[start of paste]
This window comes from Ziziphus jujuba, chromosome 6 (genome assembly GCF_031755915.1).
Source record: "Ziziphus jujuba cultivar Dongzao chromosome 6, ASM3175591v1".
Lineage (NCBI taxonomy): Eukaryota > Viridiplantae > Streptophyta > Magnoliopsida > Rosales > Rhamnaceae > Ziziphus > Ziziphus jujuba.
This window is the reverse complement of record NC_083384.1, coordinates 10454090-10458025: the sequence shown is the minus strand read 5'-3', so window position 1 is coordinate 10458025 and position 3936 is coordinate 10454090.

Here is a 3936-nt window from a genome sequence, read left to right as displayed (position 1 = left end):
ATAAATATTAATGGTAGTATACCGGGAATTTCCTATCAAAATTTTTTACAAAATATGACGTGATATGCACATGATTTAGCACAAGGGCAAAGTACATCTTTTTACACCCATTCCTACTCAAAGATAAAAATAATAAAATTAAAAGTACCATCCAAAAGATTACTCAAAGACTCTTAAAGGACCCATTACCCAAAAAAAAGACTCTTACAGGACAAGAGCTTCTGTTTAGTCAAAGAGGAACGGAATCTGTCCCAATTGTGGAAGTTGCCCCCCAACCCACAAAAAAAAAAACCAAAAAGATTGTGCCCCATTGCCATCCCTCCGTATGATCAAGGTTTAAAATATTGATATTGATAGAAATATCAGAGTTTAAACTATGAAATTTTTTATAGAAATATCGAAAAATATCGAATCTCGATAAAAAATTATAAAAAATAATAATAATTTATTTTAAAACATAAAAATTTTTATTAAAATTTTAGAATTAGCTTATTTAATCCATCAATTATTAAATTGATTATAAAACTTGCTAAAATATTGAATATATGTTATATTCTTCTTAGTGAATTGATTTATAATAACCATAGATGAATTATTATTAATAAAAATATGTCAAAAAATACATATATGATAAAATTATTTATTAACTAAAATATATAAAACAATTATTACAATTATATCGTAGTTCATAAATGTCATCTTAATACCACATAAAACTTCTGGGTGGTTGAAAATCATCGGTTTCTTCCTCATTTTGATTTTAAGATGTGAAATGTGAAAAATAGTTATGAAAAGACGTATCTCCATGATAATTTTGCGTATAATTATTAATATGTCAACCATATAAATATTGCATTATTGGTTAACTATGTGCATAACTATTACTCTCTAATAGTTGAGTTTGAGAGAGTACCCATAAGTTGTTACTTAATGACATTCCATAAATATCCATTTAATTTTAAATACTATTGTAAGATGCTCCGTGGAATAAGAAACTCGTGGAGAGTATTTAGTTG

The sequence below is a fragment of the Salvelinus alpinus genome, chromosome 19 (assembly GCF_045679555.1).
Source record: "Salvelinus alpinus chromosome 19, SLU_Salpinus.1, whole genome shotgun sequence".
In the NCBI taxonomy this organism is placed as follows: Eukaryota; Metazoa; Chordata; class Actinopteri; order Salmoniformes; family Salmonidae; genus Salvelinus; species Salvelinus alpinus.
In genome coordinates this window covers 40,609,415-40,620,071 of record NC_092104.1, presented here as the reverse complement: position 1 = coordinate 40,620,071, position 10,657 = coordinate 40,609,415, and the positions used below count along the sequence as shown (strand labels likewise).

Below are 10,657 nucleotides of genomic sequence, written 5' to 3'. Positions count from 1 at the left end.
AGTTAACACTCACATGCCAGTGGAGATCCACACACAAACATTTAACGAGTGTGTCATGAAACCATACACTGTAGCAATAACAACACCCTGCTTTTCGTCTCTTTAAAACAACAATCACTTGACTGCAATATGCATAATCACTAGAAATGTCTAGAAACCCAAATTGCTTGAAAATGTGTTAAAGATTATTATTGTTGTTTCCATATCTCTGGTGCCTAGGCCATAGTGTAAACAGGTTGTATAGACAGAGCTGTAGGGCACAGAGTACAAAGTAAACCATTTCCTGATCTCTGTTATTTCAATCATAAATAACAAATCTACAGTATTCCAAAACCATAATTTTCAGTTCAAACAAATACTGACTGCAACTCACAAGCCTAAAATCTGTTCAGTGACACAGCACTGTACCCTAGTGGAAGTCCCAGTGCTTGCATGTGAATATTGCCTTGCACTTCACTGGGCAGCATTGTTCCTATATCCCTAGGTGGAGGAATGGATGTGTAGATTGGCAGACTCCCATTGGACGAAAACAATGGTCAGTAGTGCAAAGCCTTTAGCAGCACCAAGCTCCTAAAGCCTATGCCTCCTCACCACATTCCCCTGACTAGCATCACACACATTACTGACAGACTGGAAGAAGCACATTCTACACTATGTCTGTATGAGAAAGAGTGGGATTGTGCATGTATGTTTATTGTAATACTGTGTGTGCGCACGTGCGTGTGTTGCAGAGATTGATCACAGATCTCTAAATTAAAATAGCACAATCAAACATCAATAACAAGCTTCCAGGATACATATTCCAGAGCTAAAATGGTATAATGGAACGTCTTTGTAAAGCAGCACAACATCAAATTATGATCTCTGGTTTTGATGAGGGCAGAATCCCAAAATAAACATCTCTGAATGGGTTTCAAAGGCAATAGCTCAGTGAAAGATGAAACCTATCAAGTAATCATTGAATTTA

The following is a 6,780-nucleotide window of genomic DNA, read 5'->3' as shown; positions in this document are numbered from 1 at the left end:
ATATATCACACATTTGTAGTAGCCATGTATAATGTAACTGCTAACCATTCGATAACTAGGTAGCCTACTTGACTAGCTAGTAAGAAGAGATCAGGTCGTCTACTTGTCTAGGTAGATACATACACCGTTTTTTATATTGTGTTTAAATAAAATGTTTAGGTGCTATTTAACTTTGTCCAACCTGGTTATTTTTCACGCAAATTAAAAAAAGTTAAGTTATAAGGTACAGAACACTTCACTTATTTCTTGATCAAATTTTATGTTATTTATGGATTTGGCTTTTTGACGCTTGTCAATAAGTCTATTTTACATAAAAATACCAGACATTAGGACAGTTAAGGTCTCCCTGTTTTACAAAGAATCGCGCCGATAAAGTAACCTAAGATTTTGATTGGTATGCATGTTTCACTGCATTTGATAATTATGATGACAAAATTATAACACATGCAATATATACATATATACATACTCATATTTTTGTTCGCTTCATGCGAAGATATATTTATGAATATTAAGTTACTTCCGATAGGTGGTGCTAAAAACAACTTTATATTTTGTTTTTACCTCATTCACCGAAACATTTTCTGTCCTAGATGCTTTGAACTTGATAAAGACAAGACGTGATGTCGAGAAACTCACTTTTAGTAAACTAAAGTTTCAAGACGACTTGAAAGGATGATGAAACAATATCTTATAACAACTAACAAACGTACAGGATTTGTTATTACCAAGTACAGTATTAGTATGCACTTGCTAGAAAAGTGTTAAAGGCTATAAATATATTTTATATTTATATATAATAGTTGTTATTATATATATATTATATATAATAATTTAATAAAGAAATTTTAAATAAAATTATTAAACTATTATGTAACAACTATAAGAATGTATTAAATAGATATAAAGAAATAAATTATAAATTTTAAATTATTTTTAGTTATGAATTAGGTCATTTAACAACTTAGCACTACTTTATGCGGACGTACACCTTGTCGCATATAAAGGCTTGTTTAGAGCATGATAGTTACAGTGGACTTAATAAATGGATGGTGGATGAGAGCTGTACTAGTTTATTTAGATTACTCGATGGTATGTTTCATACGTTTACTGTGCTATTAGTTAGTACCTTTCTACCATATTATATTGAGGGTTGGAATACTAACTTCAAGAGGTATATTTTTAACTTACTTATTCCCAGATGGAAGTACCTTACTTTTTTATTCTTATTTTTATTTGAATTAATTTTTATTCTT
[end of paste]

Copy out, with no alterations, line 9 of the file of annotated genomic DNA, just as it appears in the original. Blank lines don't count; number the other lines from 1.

In the NCBI taxonomy this organism is placed as follows: Eukaryota; Metazoa; Chordata; class Actinopteri; order Salmoniformes; family Salmonidae; genus Salvelinus; species Salvelinus alpinus.